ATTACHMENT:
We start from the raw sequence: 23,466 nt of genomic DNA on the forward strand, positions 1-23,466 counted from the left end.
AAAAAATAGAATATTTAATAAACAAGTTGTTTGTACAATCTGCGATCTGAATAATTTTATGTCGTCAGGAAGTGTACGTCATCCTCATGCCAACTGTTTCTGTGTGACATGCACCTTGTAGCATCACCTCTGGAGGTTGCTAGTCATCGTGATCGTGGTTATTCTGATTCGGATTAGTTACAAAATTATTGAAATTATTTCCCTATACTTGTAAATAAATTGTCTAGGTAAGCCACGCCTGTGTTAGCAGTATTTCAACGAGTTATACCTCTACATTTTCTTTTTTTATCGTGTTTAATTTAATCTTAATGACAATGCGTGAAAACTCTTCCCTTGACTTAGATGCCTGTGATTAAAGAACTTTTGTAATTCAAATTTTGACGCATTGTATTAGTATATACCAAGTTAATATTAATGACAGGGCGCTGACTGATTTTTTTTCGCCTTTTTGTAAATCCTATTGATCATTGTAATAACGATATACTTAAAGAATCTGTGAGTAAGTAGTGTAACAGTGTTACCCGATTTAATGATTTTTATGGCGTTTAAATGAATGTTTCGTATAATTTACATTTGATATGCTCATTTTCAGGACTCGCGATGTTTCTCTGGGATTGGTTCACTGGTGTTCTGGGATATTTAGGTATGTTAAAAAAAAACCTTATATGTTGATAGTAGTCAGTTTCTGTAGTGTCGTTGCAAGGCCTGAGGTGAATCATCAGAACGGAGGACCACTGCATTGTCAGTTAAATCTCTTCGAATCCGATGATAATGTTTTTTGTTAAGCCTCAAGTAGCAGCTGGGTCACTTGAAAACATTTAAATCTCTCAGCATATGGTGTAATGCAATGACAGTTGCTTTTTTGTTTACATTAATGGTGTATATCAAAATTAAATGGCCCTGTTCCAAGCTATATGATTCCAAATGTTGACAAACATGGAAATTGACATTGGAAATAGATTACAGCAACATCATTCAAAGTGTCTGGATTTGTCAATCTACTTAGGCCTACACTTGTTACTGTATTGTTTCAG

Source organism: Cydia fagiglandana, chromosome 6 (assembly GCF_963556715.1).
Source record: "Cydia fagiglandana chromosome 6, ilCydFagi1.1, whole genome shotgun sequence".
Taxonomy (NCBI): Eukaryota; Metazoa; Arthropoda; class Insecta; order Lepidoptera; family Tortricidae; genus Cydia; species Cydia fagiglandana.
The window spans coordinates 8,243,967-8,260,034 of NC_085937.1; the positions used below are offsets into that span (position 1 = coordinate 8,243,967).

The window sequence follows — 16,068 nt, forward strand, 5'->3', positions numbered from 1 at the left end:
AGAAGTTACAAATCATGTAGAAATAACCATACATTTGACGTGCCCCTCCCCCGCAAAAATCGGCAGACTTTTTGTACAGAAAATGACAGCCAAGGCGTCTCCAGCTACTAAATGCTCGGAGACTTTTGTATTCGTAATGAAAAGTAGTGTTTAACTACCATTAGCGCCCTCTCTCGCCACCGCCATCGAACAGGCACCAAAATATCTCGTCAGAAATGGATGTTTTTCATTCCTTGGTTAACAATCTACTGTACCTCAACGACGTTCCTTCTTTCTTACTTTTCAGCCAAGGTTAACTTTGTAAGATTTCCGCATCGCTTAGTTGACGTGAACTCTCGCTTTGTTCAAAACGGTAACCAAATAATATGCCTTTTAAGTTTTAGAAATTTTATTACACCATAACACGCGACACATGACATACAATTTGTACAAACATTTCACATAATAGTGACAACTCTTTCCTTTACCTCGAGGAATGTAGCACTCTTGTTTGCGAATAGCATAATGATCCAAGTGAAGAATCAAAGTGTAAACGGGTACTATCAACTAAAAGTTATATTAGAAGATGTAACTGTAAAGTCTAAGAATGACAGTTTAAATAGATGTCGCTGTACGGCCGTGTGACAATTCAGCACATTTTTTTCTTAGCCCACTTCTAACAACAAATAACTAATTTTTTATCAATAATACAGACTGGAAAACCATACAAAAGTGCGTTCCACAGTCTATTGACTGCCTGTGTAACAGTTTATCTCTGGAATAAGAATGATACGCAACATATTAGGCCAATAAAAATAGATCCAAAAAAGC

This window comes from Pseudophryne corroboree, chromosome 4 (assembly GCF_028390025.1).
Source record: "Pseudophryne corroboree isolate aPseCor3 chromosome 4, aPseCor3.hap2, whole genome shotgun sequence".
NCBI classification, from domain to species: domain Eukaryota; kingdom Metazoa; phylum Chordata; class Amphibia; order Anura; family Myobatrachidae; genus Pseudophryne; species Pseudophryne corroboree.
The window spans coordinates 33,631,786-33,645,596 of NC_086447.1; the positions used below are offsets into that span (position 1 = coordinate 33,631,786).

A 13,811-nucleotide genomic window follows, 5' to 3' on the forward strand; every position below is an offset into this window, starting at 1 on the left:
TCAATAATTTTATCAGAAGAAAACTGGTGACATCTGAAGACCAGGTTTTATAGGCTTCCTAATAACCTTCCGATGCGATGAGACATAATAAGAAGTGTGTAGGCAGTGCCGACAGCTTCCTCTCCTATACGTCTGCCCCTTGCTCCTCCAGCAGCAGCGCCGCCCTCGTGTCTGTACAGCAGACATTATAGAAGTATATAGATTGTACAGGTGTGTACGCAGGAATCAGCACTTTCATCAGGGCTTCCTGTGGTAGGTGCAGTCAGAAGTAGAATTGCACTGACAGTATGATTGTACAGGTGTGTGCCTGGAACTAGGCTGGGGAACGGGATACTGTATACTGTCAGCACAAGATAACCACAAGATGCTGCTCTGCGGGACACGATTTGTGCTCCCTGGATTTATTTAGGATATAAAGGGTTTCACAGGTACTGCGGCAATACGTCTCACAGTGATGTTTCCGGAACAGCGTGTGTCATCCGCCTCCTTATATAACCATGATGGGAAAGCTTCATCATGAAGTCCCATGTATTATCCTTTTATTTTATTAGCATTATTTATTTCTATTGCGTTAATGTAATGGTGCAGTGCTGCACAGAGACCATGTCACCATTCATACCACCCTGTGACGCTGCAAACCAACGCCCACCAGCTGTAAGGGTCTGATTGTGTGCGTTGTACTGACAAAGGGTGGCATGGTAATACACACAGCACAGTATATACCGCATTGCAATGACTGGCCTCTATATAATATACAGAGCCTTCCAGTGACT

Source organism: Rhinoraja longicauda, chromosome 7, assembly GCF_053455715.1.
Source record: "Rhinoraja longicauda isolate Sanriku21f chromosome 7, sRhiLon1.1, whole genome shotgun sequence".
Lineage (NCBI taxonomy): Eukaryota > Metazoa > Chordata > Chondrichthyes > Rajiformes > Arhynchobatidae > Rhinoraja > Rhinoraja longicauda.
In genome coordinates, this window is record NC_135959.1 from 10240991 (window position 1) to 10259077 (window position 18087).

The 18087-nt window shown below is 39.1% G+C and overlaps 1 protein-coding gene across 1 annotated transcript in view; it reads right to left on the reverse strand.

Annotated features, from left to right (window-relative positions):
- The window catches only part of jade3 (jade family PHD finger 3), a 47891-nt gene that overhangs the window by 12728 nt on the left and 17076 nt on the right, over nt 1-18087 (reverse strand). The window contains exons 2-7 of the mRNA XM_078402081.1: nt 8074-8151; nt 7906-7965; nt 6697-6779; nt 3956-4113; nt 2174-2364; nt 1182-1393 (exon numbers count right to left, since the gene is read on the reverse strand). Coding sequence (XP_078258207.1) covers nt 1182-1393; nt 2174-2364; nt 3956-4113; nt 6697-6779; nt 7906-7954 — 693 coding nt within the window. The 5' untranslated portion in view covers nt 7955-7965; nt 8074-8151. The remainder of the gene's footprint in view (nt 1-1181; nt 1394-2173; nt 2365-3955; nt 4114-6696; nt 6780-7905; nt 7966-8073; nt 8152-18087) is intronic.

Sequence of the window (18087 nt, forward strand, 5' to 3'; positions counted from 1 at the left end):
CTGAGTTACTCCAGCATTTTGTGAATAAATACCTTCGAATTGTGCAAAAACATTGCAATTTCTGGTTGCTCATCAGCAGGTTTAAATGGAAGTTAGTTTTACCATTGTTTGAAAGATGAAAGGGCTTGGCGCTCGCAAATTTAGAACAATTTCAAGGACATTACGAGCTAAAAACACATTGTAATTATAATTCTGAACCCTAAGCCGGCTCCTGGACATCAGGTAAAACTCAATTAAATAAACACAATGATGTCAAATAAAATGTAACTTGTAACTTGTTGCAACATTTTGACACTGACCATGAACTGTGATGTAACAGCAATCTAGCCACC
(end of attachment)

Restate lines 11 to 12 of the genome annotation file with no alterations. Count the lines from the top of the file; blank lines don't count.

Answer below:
NCBI classification, from domain to species: domain Eukaryota; kingdom Metazoa; phylum Chordata; class Amphibia; order Anura; family Myobatrachidae; genus Pseudophryne; species Pseudophryne corroboree.
The window spans coordinates 33,631,786-33,645,596 of NC_086447.1; the positions used below are offsets into that span (position 1 = coordinate 33,631,786).